By the time you read this, the U.S. men’s national team will have most likely completed its opening 2018 World Cup qualifier against St. Vincent and the Grenadines, winning handily.
If that hasn’t happened, USA coach Jurgen Klinsmann should be fired immediately. In fact, he should be fired immediately if the game is even the slightest bit in doubt beyond the first half.
Why? Well, for one thing, it gets a lot tougher from here. For example: the team heads to Trinidad & Tobago on Tuesday, which is itself no pushover -- just ask archrival Mexico, which failed to beat T&T in its last two meetings -- especially at home.
Thankfully, the USA has been dealt a kind draw in its first phase of World Cup qualifying, as it should come out on top in home-and-away games against Guatemala next year, and then in its remaining games thereafter, against T&T at home, and St. Vincent & the Grenadines away.
Having said that, in an interview with Goal.com, USA legend Landon Donovan has absolutely hit the nail on the head by calling out Klinsmann for his team selection for these first two qualifiers. For example, on leaving out former USA captain Clint Dempsey, Donovan says: "If I'm the manager, I want Clint to be part of what we're doing -- period, end of story. Maybe if it's a friendly game that's different and you can start to look at other players but in a World Cup qualifier, there's no room for error. This round of qualifying on paper isn't as difficult as the final round of qualifying but there are only six games. If you throw away a game or two games you might not even advance to the next round.”
Later in the interview, Donovan criticizes the USA coach for the team’s recent run of one win from six games in all competitions, saying: "I think there's just been a little too much mixing and matching of players and positions. Our players are definitely good enough and they know they're good enough but I think they need to be put in positions to succeed and then have some time to jell together."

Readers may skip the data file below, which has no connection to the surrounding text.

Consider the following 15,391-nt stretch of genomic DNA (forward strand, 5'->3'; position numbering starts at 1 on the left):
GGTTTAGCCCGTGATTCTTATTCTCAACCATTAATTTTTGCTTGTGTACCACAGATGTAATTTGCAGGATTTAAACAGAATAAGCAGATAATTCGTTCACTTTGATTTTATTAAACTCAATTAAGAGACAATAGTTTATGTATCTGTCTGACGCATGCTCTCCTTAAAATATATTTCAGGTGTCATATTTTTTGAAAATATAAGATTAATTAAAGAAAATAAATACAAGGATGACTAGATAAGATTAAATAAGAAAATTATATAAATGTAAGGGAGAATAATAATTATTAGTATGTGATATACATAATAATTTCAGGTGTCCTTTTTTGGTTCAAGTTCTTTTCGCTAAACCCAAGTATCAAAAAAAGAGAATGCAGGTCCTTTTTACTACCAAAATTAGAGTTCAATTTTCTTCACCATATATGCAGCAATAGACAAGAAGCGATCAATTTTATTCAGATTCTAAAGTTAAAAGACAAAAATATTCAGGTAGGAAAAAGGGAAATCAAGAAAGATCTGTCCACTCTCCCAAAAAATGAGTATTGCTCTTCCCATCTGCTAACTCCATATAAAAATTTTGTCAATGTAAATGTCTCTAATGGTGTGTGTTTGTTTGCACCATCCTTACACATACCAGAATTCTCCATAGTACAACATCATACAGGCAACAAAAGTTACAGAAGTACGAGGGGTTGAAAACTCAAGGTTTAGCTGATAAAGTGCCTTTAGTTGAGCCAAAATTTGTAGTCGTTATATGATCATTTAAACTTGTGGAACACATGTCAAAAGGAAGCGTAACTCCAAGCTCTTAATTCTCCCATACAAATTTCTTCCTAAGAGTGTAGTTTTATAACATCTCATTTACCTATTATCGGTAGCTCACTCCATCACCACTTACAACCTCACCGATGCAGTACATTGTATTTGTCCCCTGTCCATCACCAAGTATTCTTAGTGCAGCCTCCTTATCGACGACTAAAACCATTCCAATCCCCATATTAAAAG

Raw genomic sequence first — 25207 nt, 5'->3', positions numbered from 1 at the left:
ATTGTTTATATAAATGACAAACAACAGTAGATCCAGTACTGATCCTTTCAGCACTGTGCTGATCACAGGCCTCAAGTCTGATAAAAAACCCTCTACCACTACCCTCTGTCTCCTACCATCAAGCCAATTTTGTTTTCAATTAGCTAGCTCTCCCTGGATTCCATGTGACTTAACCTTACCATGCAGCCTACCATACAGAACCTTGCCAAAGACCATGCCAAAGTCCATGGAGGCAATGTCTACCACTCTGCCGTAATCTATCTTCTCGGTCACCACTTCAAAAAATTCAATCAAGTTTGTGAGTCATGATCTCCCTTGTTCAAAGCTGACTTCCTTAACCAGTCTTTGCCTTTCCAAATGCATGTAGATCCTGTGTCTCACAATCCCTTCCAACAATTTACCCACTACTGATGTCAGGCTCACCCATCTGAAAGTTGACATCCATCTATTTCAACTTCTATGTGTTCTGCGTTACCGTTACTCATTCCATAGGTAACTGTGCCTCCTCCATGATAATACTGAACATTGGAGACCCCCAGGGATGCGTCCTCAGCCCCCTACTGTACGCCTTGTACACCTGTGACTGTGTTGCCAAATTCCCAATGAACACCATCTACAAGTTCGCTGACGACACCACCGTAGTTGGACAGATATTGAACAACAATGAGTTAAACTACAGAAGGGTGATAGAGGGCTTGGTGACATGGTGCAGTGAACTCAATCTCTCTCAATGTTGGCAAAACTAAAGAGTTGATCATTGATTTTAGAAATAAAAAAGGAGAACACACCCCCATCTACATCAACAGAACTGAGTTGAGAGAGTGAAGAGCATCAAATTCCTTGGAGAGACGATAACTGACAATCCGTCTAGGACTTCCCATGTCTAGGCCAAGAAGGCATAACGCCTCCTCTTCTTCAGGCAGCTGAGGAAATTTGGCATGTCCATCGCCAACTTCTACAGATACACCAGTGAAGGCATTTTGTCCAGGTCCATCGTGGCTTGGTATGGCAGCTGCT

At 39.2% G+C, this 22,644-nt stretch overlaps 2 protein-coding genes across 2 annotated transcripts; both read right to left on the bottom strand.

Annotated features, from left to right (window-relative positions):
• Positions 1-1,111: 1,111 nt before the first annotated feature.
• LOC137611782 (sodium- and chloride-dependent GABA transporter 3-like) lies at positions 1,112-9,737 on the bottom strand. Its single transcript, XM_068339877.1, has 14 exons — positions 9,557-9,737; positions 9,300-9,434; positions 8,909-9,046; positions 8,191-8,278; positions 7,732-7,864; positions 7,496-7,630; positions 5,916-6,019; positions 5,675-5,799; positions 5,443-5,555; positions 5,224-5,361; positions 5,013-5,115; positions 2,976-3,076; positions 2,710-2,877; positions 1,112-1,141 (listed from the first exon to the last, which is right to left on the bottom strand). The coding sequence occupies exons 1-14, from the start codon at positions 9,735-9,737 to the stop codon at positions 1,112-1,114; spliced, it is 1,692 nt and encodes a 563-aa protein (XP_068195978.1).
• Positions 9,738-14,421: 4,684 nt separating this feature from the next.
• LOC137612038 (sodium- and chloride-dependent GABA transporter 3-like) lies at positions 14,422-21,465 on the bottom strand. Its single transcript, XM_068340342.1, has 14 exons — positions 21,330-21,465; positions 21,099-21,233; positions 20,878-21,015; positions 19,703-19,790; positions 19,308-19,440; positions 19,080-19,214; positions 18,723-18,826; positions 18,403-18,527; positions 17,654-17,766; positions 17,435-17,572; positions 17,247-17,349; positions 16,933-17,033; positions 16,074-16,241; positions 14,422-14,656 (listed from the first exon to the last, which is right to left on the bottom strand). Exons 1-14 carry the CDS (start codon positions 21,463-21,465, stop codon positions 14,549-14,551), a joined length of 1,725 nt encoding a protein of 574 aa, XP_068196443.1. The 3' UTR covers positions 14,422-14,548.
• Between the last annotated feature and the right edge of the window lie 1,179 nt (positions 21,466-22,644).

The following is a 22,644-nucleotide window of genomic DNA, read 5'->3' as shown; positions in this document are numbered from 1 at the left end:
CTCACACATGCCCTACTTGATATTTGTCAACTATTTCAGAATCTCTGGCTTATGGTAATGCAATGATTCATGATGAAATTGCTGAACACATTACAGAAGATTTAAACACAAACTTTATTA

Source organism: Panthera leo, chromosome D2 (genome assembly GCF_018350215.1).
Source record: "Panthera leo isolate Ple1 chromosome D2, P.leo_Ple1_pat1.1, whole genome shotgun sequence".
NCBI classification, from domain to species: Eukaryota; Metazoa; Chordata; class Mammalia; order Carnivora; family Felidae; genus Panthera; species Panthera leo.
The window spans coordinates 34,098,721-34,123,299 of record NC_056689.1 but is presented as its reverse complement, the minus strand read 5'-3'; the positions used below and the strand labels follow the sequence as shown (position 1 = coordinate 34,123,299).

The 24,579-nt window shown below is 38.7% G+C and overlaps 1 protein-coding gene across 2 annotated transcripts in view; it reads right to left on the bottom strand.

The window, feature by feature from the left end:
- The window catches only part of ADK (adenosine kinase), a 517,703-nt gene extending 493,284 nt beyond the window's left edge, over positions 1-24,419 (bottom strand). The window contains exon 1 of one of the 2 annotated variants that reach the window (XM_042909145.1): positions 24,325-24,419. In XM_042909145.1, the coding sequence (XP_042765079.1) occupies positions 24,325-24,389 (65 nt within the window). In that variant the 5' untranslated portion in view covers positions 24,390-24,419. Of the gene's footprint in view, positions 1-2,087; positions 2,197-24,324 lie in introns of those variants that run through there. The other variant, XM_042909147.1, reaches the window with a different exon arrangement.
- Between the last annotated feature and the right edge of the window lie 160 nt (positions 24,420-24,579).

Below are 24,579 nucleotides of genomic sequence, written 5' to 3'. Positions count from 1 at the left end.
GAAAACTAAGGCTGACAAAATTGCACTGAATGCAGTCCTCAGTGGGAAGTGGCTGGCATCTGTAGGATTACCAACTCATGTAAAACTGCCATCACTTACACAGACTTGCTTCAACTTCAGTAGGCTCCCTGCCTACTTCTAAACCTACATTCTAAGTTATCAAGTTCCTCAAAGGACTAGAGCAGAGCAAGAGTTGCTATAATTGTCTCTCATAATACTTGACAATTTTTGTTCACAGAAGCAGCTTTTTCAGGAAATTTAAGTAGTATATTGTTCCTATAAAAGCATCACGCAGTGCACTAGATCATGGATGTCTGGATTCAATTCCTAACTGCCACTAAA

Indeed, Landon, Klinsmann’s endless tinkering with the squad -- once seen as a positive for the program -- has, at this point, gotten out of hand. Clint Dempsey is, by a very great distance, the USA’s best and most consistent goalscorer. Never mind that he’s now 32 and that U.S. Soccer badly needs to find someone to replace him going forward. It would have been fine to call up one or even two inexperienced forwards, but not including the Texan is, simply put, the wrong move; World Cup qualifying is not a dress rehearsal.
And this is where Off The Post takes issue with the way the German goes about his business: by not picking the likes of Dempsey and going instead with new blood in the first two qualifiers, Klinsmann is once again exhibiting an uncomfortable lack of humility before what is a Concacaf region that has visibly improved since the last time his USA squad faced a World Cup qualifying match that actually mattered -- way back in the summer of 2013.
Then again, maybe he sees something in this team that the rest of the country doesn’t? Unfortunately, that too often seems to be the case with Klinsmann. Take, for example, his comments about the 3-2 overtime loss to Mexico in the Concacaf Cup: "I agree with the fact that we didn't get the results that we wanted, but I don't agree with the fact that the performances were not the ones we wanted to see," said Klinsmann said Thursday. "I think we had a very, very good game actually against Mexico…but we came out on the short end. We lost it. That's the bottom line." What does that mean exactly—that they were unlucky? In soccer, it’s hard to concede three goals in any game and come out on top -- regardless of the fact that two of the goals were conceded in extra-time.
With that being said, Off The Post fully expects the U.S. should to come through these next two games with, at minimum, a win and a draw; anything less should signal the end of the German’s time in charge of the U.S. national team. (U.S. Soccer president Sunil Gulati for his part expects that the USA will qualify and Klinsmann will be the coach.) U.S. Soccer cannot toy with the prospect of its team not qualifying for Russia 2018, and there are plenty of candidates capable of replacing him, namely, current LA Galaxy and former USA coach Bruce Arena, who has already suggested that he would be open to coaching the national team again if asked. In OTP’s opinion -- and indeed, the opinion of many others he’s spoken to -- the American is tactically a better coach than Klinsmann; he is certainly more experienced.